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San Antonio cancer initiative chooses partner in sequencing project
November 3, 2015

WuXi NextCODE chosen to map genome from data over past 3 years

By Filipa Ioannou, Staff Writer
San Antonio Express-News

Three years ago, a San Antonio-based clinical research company led the launch of the largest community-driven effort to sequence the cancer genome — a multimillion-dollar project that will make the genomic information of hundreds of tumor samples available online, for free, to any researchers who want it.

In the months since, funds were raised for the new nonprofit, software developed and tissue samples collected. Now, after test runs with several companies, the genome project has announced the choice of WuXi NextCODE as its partner for the next and most expensive step: the actual sequencing of the genome.

“Now comes the part we’ve all been working for, generating the data,” said Dr. Anthony Tolcher, director of clinical research for South Texas Accelerated Research Therapeutics, the company at the lead of the project. “You really want to have as many people looking at that data as possible.”

START is a San Antonio-based research company that conducts Phase I clinical trials for cancer drugs at four locations around the world, including here and one just announced in Grand Rapids, Michigan. A Phase I trial is typically the first time in the development process that a drug is tested in humans.

Since the 2012 launch of the San Antonio 1000 Cancer Genome Project, START has collected more than 1,000 paired specimens from patients with the 10 most common types of cancer. Samples include tumor tissue and healthy tissue from the same patient so the two can be compared. Breast, lung, prostate, skin, colorectal, uterine, pancreatic, ovarian, stomach, and brain cancers are represented.

For Lana Neukirch, a donor whose ovarian cancer is in remission, the decision to donate came from a desire to help researchers expand knowledge of her own poorly understood type of cancer. She was initially misdiagnosed with colon cancer and found the doctors at START through her husband, who had lung cancer.

“It’s lucky I got to the right doctors pretty quickly. They asked me if I would donate my tumor to the tumor bank, not so much that it would ever help me, but to help women down the line to try and figure out what was causing this type of cancer,” she said. “Hopefully they could make leaps and bounds into cures.”

Because it is powered by volunteers, the Genome Project has deep ties with the local community unusual for an ambitious multimillion-dollar research initiative. It depends on donations, not just of money and of tissue, but also of time.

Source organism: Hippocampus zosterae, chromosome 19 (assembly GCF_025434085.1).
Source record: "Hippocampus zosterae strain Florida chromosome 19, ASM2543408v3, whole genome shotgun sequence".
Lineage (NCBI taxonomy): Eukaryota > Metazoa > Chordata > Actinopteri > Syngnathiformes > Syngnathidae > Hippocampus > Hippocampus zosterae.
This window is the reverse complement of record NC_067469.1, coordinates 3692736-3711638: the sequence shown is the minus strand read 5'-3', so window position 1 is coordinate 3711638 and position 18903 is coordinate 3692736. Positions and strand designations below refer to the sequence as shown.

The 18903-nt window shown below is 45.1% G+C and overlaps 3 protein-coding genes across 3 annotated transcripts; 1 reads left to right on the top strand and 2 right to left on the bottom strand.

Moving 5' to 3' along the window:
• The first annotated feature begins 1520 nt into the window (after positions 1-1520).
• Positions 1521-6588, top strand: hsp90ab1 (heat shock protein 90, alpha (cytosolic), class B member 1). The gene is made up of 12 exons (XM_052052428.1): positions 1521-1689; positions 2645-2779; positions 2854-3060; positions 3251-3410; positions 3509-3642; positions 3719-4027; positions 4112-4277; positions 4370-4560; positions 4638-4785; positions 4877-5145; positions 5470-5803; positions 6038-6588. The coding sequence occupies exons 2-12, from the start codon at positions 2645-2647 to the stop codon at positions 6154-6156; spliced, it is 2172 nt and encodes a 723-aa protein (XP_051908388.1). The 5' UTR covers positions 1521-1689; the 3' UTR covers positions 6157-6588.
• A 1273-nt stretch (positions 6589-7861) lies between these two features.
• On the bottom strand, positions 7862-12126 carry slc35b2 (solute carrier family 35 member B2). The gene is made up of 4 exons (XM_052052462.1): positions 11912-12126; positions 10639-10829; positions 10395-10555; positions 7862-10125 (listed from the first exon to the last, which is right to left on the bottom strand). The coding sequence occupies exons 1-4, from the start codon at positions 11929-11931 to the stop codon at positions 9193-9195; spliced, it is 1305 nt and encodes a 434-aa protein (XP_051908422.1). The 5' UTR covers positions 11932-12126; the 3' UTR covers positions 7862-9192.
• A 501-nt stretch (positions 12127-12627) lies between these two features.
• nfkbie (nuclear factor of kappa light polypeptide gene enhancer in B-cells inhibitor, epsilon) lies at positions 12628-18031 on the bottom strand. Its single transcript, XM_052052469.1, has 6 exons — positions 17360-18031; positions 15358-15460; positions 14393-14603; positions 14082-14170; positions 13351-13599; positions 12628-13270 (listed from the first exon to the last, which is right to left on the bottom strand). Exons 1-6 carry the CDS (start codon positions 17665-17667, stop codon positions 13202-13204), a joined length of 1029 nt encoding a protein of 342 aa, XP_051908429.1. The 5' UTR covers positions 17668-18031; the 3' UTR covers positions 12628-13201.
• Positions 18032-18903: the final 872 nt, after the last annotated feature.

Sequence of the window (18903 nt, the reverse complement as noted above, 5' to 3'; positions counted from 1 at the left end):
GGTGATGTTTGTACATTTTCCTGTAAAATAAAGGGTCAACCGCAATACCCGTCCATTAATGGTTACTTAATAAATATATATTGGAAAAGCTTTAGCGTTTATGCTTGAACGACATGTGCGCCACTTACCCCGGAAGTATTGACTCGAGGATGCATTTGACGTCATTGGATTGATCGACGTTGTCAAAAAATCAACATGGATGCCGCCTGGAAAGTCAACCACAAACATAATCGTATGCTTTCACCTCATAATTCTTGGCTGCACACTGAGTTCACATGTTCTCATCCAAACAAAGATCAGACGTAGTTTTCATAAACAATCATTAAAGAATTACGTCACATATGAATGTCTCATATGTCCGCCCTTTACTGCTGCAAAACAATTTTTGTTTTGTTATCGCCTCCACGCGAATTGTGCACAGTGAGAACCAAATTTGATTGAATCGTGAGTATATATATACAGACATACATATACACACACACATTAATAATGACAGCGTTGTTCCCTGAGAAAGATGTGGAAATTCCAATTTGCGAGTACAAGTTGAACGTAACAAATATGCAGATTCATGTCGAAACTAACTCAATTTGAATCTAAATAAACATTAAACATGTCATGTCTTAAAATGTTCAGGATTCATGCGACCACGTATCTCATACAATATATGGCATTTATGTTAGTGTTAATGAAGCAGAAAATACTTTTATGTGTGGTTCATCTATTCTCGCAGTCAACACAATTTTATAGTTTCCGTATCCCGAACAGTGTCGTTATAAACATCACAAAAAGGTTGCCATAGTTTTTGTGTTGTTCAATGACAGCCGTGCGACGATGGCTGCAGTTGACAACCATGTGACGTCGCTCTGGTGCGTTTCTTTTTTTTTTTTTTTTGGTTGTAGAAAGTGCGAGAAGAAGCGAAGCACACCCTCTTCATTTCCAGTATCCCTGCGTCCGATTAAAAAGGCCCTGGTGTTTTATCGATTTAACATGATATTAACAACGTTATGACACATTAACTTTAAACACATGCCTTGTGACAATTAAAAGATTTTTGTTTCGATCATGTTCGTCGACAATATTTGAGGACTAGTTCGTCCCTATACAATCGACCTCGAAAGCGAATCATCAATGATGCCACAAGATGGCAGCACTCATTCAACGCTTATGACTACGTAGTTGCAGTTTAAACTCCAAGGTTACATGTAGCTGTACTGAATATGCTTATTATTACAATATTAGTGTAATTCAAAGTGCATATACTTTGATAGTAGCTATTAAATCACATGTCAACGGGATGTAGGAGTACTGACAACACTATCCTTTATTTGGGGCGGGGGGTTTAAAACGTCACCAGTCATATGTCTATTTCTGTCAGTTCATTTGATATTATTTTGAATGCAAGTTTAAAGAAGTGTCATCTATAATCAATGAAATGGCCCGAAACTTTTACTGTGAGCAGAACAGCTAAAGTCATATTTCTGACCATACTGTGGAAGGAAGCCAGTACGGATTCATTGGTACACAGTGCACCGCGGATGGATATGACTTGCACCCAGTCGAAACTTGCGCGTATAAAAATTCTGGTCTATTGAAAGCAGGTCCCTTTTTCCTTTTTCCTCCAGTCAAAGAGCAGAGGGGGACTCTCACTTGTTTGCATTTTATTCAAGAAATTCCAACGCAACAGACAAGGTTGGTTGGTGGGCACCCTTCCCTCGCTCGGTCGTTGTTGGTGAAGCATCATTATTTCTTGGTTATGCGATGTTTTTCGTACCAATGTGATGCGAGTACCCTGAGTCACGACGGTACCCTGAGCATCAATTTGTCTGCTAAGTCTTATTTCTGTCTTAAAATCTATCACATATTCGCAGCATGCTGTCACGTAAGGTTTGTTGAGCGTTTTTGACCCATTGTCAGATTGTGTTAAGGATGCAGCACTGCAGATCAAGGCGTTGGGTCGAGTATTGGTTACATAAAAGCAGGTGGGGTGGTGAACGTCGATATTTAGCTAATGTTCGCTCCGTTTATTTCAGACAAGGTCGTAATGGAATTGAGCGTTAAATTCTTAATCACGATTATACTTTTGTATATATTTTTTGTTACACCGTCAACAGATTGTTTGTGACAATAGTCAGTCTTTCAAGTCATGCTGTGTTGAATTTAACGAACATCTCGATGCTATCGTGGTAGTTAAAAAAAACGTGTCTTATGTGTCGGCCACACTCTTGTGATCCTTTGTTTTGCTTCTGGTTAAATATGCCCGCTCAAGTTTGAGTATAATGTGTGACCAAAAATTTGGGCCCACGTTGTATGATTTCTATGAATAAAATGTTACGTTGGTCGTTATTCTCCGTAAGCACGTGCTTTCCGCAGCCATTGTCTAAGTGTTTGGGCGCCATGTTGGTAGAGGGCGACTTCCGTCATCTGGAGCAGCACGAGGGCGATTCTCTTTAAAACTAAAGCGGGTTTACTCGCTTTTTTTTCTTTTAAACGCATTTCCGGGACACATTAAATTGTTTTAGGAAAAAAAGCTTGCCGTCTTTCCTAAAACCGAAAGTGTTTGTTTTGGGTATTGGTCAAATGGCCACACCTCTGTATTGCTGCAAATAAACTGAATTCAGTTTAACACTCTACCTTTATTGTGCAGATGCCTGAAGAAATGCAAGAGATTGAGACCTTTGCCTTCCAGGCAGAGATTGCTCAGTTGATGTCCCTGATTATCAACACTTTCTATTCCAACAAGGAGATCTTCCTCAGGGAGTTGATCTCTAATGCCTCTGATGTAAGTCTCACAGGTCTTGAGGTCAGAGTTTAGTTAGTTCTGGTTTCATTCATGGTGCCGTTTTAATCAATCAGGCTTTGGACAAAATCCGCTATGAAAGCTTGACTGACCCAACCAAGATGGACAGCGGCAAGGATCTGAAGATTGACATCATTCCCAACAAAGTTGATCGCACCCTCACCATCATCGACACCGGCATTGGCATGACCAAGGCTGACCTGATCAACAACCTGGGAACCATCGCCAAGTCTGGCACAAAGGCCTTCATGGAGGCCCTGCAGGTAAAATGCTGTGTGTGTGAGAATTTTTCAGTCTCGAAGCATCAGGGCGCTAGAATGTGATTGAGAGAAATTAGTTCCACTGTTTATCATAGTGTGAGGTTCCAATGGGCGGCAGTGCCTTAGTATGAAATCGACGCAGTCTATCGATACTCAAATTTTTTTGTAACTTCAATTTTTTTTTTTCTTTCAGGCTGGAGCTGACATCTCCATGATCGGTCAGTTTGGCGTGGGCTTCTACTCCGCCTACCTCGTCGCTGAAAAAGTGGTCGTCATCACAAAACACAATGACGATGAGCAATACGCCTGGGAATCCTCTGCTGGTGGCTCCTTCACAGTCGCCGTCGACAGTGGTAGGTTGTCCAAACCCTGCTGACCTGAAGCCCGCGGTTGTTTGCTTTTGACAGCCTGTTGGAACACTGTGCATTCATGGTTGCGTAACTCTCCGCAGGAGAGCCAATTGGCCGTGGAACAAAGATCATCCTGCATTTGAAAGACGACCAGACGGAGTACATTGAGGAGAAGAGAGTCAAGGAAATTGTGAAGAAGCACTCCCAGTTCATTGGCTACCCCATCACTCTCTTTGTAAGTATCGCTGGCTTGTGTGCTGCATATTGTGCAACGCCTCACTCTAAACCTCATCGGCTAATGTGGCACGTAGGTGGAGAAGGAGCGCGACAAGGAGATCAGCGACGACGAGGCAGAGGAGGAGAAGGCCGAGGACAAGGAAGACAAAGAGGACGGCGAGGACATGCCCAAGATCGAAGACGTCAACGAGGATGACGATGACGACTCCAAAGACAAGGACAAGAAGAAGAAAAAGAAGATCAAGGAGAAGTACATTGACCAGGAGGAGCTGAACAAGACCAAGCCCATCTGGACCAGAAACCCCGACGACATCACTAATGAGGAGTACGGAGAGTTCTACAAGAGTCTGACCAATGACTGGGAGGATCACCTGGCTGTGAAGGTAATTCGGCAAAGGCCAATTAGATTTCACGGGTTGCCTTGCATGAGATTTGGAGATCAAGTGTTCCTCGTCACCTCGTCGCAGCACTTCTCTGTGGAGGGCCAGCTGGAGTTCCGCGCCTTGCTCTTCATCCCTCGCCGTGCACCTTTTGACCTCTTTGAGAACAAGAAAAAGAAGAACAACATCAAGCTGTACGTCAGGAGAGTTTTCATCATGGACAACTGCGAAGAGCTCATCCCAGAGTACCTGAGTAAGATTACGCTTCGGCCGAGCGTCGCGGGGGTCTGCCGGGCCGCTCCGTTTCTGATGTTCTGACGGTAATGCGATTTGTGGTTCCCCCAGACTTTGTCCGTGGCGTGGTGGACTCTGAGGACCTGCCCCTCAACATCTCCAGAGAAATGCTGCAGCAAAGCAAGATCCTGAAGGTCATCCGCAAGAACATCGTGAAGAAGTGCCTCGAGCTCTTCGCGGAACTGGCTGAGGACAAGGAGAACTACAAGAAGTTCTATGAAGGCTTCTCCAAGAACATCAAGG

“This project essentially has no employees. Everyone has volunteered their time and effort. There are zero egos associated with it. All the money goes into sequencing,” Tolcher said.

The project is independent of government funding and has raised $2 million through crowd funding, according to START. The largest individual donation came in late 2014 from Tim Duncan of San Antonio Spurs.

Cancer claimed the lives of both of Duncan’s parents. His mother had breast cancer and passed away the day before his 14th birthday; his father died of prostate cancer in 2002. Duncan donated $247,000 to the genome project and praised the fact that the results would be freely shared.

Once online, the database will be open access, and registered users will be able to download information through the cloud. Unlike many other sequencing projects, START will connect the genomic data with patient clinical information, provided anonymously, with the hope that this combination will yield new insights for researchers.

WuXi NextCODE is a global company, working on government-sponsored sequencing initiatives from the United Kingdom to Qatar. But at its roots, the Genome Project is as much a local effort as it is one of clinical oncology and big data, one in which patients see promise in the potential to fight cancer with improved knowledge. And although doctors see big data as the potential hero of this story, for donors, the human side of care was just as important in their decision to donate tissue.

“There’s no ovarian cancer in my family. And yet at the age of 82 I found out I had Stage 3C ovarian cancer. I had absolutely no idea that I could possibly have cancer.” said Anna Seal, a tissue donor who has been a nurse for 62 years. “When they asked me, I was more than happy to give my tissue so that someone could possibly profit from the information in the future.”

For Seal, the care shown by the doctors at START made it easier to be patient in the face of the treatment process.

“When I see Dr. Tolcher, we can discuss almost anything I need to, and I never get the feeling that he’s in a hurry. So when I have to wait to see him, I don’t mind. I know it’s because he’s doing that for somebody else.”

fioannou@express-news.net

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